By Jill Randolph
May 13, 2010
The following is a transcript of an interview with Kathy Potter, Director of Santa Clara University's Career Center. Ms. Potter has been Director at SCU since April 2004, and was Assistant Director for Alumni before that. In her career, she has provided over 18 years of career development assistance in leadership and counseling roles, as well as communications and marketing expertise to academia, industry, non-profit organizations, government, and private practice. She is a Nationally Certified Career Counselor and a Registered Professional Career Counselor.
Santa Clara's Career Center focuses on educating, encouraging, and promoting students. Educating - for the continuous process of personally authentic career and life development; encouraging self-discovery through reflection and engagement with the world; and promoting the pursuit of a meaningful vocational journey that responds to the needs of society. The Career Center supports undergraduate and graduate students in Engineering, Counseling Psychology, Education, and Pastoral Ministries.
Santa Clara University, a Catholic and Jesuit institution, was founded 1851 and has an undergraduate student enrollment of 5,200. SCU is the oldest operating institution of higher learning in California, and the oldest Catholic university in the American West.
Jill Randolph: Which career related books or websites do you recommend to your students?
Kathy Potter: We have many books on resume writing, interviewing, information gathering, and similar topics. One book I recommend is by Richard Bolles, "What Color is Your Parachute?" It has a lot of useful career search information and is an easy read. However, our students are highly interactive and technology-based, so our website offers various links to many additional websites where they can find information, since we know a lot of them won't read extra books. We also have a Facebook page that provides links to many of our job, career, and skill-related links.
One of the most popular sites is WetFeet.com, and we have a digital subscription to the San Jose Business Journal as well. USAJobs.gov is a site dedicated to jobs within the federal government, and Indeed.com compiles job postings from a variety of different sources. The information on our site doesn't cost students anything to review, and we post job and internship listings and information for recent graduates as well.
We also list many links that refer to service or volunteer positions, such as AmeriCorps, Peace Corps, or Jesuit Volunteer Corps. We place a very strong emphasis on community service and volunteer work here, so we make sure our website has many links to these types of opportunities for our students.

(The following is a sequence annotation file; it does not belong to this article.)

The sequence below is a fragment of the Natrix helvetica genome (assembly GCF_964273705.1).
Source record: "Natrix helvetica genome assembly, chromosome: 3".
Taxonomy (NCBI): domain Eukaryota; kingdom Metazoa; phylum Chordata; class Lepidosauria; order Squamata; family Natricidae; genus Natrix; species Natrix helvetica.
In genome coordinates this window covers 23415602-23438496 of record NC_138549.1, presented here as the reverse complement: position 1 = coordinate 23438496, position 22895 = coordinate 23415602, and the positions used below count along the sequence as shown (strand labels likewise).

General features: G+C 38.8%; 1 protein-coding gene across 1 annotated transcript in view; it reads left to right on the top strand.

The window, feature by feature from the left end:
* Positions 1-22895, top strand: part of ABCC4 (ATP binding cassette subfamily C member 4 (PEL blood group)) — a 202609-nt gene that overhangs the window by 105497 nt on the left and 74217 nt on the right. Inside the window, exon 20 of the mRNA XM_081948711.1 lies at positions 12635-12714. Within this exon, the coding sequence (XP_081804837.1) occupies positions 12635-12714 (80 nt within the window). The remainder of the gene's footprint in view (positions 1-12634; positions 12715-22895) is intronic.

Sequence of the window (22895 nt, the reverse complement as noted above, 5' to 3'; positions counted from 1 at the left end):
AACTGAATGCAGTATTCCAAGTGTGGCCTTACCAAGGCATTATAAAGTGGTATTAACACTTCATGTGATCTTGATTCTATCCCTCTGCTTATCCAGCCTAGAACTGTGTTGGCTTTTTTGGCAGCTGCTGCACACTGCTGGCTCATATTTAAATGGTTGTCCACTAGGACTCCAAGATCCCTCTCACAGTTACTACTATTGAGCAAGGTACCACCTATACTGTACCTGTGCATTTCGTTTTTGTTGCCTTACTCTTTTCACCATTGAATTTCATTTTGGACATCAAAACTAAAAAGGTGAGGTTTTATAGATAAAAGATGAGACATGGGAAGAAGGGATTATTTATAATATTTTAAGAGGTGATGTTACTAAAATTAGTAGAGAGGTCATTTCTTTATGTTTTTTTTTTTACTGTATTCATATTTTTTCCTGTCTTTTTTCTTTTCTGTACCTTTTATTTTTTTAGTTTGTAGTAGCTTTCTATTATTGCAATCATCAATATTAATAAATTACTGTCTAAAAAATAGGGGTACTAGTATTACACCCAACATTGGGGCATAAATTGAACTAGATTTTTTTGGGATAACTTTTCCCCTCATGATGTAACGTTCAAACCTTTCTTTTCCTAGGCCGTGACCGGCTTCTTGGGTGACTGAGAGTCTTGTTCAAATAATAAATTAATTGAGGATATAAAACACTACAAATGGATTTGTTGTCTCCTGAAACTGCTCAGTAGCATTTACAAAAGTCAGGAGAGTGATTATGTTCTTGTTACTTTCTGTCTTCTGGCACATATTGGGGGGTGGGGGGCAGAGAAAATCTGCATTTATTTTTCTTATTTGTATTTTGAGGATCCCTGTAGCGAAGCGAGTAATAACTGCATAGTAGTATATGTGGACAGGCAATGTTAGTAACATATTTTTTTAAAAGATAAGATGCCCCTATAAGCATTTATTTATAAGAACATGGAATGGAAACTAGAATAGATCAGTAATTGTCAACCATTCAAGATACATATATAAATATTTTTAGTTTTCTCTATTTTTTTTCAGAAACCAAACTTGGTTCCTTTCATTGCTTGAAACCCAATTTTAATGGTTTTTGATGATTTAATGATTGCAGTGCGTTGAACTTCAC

There are a number of Jesuit schools that tend to have a similar focus around education of the whole person, because the Jesuit way of approaching life is to question, not simply accept. There is a very questioning mentality at Jesuit schools, and the education of men and women for others, not just for self, is very much a part of the thought process as well. We educate our students for "the three Cs": competence, conscience, and compassion.
Competence is skill - what students learn, and how they use it. Conscience is ethics - making decisions that cause people to look deeper than the surface. Compassion is focused on reaching out to help those less privileged and less able. We offer a lot of activities geared to the three Cs, which are available in this country and around the world. Because the market is so tough right now, a lot of schools may simply tell their students to find an internship. We recommend an internship, and we also advise our students to perform volunteer work. The mentality of giving back is embedded in this university.
In the future, our students will be required to engage in social justice in some form during their four years at the university. We currently have a lot of volunteer programs available to students within the community and across the globe. These trips are a way for staff and faculty to become aware of the needs of the world. For example, I went to El Salvador a couple of years ago as part of a staff-faculty group; they make the trip every year.
The lesson we want to portray to students is not that they need to pad their resumes, but rather that we all simply need to give back to the world. As a career center, we help students discover what they have learned about themselves through these experiences and articulate that in resumes and interviews. We teach them how to reflect on their experiences in a way that will guide them in their decision-making process.
For example, imagine a student who dealt with a very poor village in a foreign country, where the people worked for a large company that made them all sick because of the environmental damage it caused. That student will be more likely to look into a company's global consciousness when he or she is home looking for a job. If students and graduates think in terms of the three Cs, it will positively impact themselves and those around them.
Jill Randolph: Which changes in the local job market have you seen in the past year?
Kathy Potter: The numbers may vary in different parts of the country, but in Silicon Valley, we are still seeing a very competitive market for new grads. Some of the major accounting firms we met with recently have told us they are looking for graduates at about the same rate they had been in previous years, but the number of employers who are attending our career fairs and participating in our on-campus interviews is significantly lower than in years past.
There does, however, seem to be a more positive feeling about the upcoming year. We are not seeing positive proof yet in the numbers at the career center, so it's still a bit unclear as to what will happen with the employment of this year's graduates. My guess is that this year will not be better than 2009; it may be the same, and I hope it won't be worse.